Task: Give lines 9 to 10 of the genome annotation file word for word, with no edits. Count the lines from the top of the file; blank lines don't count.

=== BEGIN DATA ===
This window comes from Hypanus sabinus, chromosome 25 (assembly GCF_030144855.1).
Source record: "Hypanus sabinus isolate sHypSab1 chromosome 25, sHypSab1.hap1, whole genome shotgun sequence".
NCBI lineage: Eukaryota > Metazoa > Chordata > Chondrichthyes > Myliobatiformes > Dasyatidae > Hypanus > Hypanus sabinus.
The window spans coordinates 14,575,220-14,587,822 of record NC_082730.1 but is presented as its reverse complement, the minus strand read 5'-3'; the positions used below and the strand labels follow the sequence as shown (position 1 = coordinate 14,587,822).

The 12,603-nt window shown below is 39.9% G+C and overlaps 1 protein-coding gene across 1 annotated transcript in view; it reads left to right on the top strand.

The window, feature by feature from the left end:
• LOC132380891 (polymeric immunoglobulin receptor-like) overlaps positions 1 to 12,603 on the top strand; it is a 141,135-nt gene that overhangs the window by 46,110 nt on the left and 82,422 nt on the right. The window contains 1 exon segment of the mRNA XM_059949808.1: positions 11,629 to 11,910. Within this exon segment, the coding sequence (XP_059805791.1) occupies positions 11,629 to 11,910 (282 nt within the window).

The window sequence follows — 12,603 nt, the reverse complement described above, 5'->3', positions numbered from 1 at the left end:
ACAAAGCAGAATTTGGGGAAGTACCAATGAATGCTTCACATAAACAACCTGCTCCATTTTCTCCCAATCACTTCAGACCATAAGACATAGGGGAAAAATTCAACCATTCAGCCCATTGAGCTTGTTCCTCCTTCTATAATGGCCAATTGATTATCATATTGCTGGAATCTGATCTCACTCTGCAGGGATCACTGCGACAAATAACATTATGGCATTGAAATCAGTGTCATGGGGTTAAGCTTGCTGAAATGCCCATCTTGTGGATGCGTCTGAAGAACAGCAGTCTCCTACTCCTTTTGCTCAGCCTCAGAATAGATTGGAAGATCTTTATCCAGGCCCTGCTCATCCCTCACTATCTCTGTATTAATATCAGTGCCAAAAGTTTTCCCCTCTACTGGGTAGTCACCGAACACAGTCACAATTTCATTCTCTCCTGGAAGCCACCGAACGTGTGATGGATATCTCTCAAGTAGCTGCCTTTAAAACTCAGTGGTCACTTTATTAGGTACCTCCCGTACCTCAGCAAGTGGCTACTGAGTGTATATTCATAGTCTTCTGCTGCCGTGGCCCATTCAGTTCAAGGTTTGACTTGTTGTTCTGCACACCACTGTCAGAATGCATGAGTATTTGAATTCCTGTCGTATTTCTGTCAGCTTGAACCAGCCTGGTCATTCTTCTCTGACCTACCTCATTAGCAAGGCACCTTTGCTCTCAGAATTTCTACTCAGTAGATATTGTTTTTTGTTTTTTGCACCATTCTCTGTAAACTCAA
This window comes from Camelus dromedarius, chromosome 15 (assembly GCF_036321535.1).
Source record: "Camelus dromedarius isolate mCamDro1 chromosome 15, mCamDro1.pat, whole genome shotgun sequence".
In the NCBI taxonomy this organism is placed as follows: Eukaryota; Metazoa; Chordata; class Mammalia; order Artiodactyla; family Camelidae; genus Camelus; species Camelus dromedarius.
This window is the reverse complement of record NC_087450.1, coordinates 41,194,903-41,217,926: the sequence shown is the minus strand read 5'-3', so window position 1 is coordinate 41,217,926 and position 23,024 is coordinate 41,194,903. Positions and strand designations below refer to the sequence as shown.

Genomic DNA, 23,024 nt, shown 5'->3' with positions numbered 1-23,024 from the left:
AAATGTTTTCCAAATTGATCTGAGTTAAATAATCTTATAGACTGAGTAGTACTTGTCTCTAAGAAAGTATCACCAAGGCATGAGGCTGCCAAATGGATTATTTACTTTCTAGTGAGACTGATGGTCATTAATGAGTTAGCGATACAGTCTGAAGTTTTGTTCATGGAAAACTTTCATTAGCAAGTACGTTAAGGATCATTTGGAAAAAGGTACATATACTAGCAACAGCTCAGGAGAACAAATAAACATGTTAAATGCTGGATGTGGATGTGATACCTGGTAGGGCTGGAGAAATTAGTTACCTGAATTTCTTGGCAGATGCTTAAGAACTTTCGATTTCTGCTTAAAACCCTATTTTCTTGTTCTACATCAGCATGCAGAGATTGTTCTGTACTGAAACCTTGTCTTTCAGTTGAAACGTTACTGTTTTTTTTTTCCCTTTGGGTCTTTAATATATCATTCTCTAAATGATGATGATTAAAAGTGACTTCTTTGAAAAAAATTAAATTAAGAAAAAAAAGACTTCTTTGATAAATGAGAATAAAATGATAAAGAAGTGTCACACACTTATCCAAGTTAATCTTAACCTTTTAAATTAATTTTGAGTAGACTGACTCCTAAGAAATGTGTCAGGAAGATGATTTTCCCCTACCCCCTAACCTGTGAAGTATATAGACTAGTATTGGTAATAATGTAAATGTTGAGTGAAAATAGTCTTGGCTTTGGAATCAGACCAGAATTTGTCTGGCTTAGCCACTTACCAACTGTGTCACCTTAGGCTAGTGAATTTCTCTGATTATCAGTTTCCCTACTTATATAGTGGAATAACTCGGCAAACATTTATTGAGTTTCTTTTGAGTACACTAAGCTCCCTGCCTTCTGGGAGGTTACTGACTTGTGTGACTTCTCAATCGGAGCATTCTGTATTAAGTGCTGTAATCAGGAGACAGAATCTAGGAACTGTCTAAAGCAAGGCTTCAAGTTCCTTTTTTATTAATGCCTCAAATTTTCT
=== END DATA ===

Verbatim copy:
ACAAAGCAGAATTTGGGGAAGTACCAATGAATGCTTCACATAAACAACCTGCTCCATTTTCTCCCAATCACTTCAGACCATAAGACATAGGGGAAAAATTCAACCATTCAGCCCATTGAGCTTGTTCCTCCTTCTATAATGGCCAATTGATTATCATATTGCTGGAATCTGATCTCACTCTGCAGGGATCACTGCGACAAATAACATTATGGCATTGAAATCAGTGTCATGGGGTTAAGCTTGCTGAAATGCCCATCTTGTGGATGCGTCTGAAGAACAGCAGTCTCCTACTCCTTTTGCTCAGCCTCAGAATAGATTGGAAGATCTTTATCCAGGCCCTGCTCATCCCTCACTATCTCTGTATTAATATCAGTGCCAAAAGTTTTCCCCTCTACTGGGTAGTCACCGAACACAGTCACAATTTCATTCTCTCCTGGAAGCCACCGAACGTGTGATGGATATCTCTCAAGTAGCTGCCTTTAAAACTCAGTGGTCACTTTATTAGGTACCTCCCGTACCTCAGCAAGTGGCTACTGAGTGTATATTCATAGTCTTCTGCTGCCGTGGCCCATTCAGTTCAAGGTTTGACTTGTTGTTCTGCACACCACTGTCAGAATGCATGAGTATTTGAATTCCTGTCGTATTTCTGTCAGCTTGAACCAGCCTGGTCATTCTTCTCTGACCTACCTCATTAGCAAGGCACCTTTGCTCTCAGAATTTCTACTCAGTAGATATTGTTTTTTGTTTTTTGCACCATTCTCTGTAAACTCAA
This window comes from Camelus dromedarius, chromosome 15 (assembly GCF_036321535.1).